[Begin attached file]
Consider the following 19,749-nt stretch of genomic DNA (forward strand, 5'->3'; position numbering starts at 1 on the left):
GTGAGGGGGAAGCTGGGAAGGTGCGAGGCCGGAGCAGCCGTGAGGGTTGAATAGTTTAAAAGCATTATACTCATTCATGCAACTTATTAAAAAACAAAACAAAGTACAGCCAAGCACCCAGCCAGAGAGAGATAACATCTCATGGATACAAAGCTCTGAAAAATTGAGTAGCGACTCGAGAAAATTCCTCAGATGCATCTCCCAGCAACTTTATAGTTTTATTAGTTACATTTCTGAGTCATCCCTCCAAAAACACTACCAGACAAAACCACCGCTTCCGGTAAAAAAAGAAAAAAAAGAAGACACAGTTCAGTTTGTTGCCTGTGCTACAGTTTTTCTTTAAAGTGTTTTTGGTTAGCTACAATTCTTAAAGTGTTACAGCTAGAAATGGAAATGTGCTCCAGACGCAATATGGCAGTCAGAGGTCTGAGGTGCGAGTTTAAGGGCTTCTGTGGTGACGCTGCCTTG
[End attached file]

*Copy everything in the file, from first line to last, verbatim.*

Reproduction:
Consider the following 19,749-nt stretch of genomic DNA (forward strand, 5'->3'; position numbering starts at 1 on the left):
GTGAGGGGGAAGCTGGGAAGGTGCGAGGCCGGAGCAGCCGTGAGGGTTGAATAGTTTAAAAGCATTATACTCATTCATGCAACTTATTAAAAAACAAAACAAAGTACAGCCAAGCACCCAGCCAGAGAGAGATAACATCTCATGGATACAAAGCTCTGAAAAATTGAGTAGCGACTCGAGAAAATTCCTCAGATGCATCTCCCAGCAACTTTATAGTTTTATTAGTTACATTTCTGAGTCATCCCTCCAAAAACACTACCAGACAAAACCACCGCTTCCGGTAAAAAAAGAAAAAAAAGAAGACACAGTTCAGTTTGTTGCCTGTGCTACAGTTTTTCTTTAAAGTGTTTTTGGTTAGCTACAATTCTTAAAGTGTTACAGCTAGAAATGGAAATGTGCTCCAGACGCAATATGGCAGTCAGAGGTCTGAGGTGCGAGTTTAAGGGCTTCTGTGGTGACGCTGCCTTG